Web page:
It stands to reason that at the peak of the first wave of coronavirus in Scotland, we were missing hundreds, perhaps thousands of daily cases due to the more limited testing regime.

And at the spring peak, it is believed the R number of Covid-19 in Scotland – the number of people each infected person was infecting – could have been anything from four to as high as six.

At the moment, the government estimates the R number in Scotland is between 1.2 and 1.6.

Anything above one is grounds for concern, because it means the epidemic is growing rather than shrinking.

But it indicates officials do not – yet – think the virus is spreading in quite the same exponential way as it was five or six months ago.

Rally held in George Square to highlight Glasgow ‘waste crisis’

A day of action was held on Saturday.

STV News
There are calls for the recruitment of 100 new road sweepers and 100 new refuse collectors.

Bags of rubbish have been dumped outside of Glasgow City Council as part of a day of action calling for more investment to tackle the city’s “waste crisis”.

Campaigners from the GMB Union and Living Rent held a rally in George Square on Saturday.

They have called for the recruitment of 100 new road sweepers and 100 new refuse collectors, as well as the reduction of agency staff to less than 5%.

They are also calling for an end to the bulk uplift charge and the re-introduction of back court teams.

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The rubbish dumped in George Square was collected by action teams from different streets and backcourts in Govanhill, Govan, Partick and Dennistoun, as evidence of what they say is the council’s “neglect”.

People gather in George Square as part of the rally. (STV News)

Living Rent Dennistoun branch Chair Caroline Robertson insisted that cleansing services and communities need properly funded public services.

She said: “As COP26 approaches and the eyes of the world are on Glasgow, communities in the east end need to make GCC clean up its act and invest in more clenny workers to keep our streets clean.

“GCC ‘sprucing up’ Glasgow and passing responsibility for street cleaning onto communities to impress tourist heads of state is utterly insulting.”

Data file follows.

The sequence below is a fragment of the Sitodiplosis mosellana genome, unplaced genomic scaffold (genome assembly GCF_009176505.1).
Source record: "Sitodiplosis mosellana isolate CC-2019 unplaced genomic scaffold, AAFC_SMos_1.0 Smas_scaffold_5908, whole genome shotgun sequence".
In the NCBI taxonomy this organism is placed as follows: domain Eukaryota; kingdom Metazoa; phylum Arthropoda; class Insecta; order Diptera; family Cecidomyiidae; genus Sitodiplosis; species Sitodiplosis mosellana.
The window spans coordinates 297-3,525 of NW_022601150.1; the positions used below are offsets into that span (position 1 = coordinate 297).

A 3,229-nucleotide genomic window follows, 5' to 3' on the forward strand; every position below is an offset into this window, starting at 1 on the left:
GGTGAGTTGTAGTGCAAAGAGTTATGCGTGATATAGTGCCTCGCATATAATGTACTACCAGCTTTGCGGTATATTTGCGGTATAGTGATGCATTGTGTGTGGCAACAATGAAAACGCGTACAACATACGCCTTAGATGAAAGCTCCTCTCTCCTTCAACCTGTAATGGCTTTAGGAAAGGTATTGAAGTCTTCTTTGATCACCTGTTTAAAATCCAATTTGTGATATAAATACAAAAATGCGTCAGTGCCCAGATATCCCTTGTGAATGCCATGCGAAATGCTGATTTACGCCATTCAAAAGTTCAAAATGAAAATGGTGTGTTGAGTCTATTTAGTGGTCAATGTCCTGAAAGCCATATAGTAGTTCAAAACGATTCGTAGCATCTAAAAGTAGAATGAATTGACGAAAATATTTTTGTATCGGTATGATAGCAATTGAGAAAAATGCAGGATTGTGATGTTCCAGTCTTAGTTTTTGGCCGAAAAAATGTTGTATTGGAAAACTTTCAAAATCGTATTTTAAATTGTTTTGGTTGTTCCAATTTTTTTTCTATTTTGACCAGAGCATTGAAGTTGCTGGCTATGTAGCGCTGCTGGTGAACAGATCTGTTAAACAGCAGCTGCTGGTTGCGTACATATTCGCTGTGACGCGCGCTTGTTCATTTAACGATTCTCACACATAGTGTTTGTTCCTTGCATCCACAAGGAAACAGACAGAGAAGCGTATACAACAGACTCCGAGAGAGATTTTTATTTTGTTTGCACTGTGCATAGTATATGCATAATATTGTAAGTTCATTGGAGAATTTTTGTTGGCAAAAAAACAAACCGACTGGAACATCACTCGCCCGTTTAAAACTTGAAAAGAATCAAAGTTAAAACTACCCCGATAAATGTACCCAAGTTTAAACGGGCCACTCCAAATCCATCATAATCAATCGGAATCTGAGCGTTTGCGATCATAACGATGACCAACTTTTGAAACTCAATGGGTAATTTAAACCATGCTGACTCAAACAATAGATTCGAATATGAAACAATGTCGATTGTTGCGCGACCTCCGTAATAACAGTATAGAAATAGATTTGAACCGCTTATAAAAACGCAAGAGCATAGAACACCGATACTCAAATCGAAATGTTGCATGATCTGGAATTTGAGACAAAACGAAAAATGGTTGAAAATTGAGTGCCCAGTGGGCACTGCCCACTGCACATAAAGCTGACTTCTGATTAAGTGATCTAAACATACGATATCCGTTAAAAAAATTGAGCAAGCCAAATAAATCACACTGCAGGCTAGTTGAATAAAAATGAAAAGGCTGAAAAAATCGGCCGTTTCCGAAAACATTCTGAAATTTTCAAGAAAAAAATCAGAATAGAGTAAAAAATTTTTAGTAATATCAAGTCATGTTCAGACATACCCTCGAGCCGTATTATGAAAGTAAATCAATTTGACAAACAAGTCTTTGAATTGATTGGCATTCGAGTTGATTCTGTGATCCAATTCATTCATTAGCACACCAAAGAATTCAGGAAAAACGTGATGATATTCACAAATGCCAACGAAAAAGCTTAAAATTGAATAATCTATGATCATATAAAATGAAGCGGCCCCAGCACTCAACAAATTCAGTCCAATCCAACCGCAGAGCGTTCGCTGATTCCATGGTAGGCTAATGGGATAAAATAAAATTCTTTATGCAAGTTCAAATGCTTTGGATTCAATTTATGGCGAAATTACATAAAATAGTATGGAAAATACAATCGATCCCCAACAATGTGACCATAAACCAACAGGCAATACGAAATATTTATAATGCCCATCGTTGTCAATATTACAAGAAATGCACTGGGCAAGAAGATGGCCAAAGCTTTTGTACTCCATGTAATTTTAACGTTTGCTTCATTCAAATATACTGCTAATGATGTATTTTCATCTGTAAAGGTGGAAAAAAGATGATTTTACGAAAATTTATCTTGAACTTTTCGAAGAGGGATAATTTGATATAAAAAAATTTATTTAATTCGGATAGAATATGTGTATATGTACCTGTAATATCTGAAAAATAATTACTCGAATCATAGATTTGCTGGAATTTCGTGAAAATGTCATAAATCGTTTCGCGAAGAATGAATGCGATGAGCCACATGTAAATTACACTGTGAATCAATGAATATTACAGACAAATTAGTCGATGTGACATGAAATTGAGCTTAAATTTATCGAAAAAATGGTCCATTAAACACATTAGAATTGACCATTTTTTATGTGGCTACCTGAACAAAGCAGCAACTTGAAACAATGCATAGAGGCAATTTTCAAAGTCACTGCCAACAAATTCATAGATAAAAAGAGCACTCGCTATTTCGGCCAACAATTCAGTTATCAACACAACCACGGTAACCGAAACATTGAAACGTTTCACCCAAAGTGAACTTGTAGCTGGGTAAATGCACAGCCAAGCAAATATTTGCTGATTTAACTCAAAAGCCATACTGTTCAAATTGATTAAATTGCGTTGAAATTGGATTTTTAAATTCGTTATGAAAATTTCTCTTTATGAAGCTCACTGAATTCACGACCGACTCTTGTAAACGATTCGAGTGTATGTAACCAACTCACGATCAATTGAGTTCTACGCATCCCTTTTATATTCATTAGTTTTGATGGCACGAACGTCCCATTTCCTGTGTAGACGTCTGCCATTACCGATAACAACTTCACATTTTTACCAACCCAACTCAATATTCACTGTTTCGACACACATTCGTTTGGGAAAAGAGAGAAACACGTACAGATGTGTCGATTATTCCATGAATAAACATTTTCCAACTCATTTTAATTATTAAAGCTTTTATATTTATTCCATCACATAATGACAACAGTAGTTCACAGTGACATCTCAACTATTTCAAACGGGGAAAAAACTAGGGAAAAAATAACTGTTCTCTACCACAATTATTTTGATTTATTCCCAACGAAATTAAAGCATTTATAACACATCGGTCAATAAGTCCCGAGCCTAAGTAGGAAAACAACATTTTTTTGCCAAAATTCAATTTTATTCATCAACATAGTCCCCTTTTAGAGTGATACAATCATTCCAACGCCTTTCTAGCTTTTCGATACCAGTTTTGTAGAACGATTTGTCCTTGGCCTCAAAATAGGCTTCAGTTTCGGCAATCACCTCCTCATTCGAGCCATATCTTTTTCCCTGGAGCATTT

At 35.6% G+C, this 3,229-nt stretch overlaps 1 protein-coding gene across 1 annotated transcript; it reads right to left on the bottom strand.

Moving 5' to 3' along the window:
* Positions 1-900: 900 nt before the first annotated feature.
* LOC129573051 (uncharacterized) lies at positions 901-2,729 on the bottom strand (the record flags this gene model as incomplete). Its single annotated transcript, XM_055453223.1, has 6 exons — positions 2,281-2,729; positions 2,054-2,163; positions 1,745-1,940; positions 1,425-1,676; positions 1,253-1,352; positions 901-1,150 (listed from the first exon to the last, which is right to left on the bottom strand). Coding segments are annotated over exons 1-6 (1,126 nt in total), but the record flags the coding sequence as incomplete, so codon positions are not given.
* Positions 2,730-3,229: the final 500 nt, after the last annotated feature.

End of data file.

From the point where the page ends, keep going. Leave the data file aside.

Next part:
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Robertson added: “Clenny workers have been essential before the pandemic, during and will continue to be. They’re fighting an uphill battle to keep streets clean.

“Cleansing services and communities need properly funded public services.

“This isn’t just Glasgow City Council’s problem. If the money isn’t there, then the Scottish Government needs to ensure it is. Glasgow’s MSPs can’t be allowed to pass the buck.”


Where can I go as Glasgow roads start closing for COP26?

Everything you need to know about travelling around Glasgow during the UN climate conference.

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Parts of Glasgow will start locking down on Saturday ahead of the COP26 United Nations climate conference.

The summit is being held at the Scottish Event Campus on the banks of the River Clyde from October 31 to November 12.

But residents and commuters are being warned to expect delays across the city from this weekend.

So, where are you allowed to go as COP26 takes over Glasgow?

Road closures

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The scale of the event in Glasgow is unprecedented and the council has warned people that roads will be “extremely busy”.

The city’s motorway network – including the M8, M77 and M74 – are all at risk of major congestion.

And the Clydeside Expressway, which normally sees around 100,000 vehicles each day, will be closed between Partick and Anderston from October 23 to November 15.